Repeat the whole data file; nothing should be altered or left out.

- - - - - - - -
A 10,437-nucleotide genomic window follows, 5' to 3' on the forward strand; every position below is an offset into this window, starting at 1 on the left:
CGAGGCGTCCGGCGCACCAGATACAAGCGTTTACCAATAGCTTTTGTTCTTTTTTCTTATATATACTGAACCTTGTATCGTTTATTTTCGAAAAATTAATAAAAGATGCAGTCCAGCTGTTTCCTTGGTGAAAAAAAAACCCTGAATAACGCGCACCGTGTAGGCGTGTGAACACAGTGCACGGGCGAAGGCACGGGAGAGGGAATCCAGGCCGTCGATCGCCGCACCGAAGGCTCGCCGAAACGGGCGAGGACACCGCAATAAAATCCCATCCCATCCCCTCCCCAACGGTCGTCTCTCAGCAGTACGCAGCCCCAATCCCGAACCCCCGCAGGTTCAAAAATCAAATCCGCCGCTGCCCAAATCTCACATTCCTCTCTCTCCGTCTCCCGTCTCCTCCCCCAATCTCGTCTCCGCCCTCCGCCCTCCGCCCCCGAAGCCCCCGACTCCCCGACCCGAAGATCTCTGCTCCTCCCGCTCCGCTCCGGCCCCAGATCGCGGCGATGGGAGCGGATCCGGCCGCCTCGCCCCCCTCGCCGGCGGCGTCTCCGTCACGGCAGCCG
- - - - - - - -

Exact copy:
A 10,437-nucleotide genomic window follows, 5' to 3' on the forward strand; every position below is an offset into this window, starting at 1 on the left:
CGAGGCGTCCGGCGCACCAGATACAAGCGTTTACCAATAGCTTTTGTTCTTTTTTCTTATATATACTGAACCTTGTATCGTTTATTTTCGAAAAATTAATAAAAGATGCAGTCCAGCTGTTTCCTTGGTGAAAAAAAAACCCTGAATAACGCGCACCGTGTAGGCGTGTGAACACAGTGCACGGGCGAAGGCACGGGAGAGGGAATCCAGGCCGTCGATCGCCGCACCGAAGGCTCGCCGAAACGGGCGAGGACACCGCAATAAAATCCCATCCCATCCCCTCCCCAACGGTCGTCTCTCAGCAGTACGCAGCCCCAATCCCGAACCCCCGCAGGTTCAAAAATCAAATCCGCCGCTGCCCAAATCTCACATTCCTCTCTCTCCGTCTCCCGTCTCCTCCCCCAATCTCGTCTCCGCCCTCCGCCCTCCGCCCCCGAAGCCCCCGACTCCCCGACCCGAAGATCTCTGCTCCTCCCGCTCCGCTCCGGCCCCAGATCGCGGCGATGGGAGCGGATCCGGCCGCCTCGCCCCCCTCGCCGGCGGCGTCTCCGTCACGGCAGCCG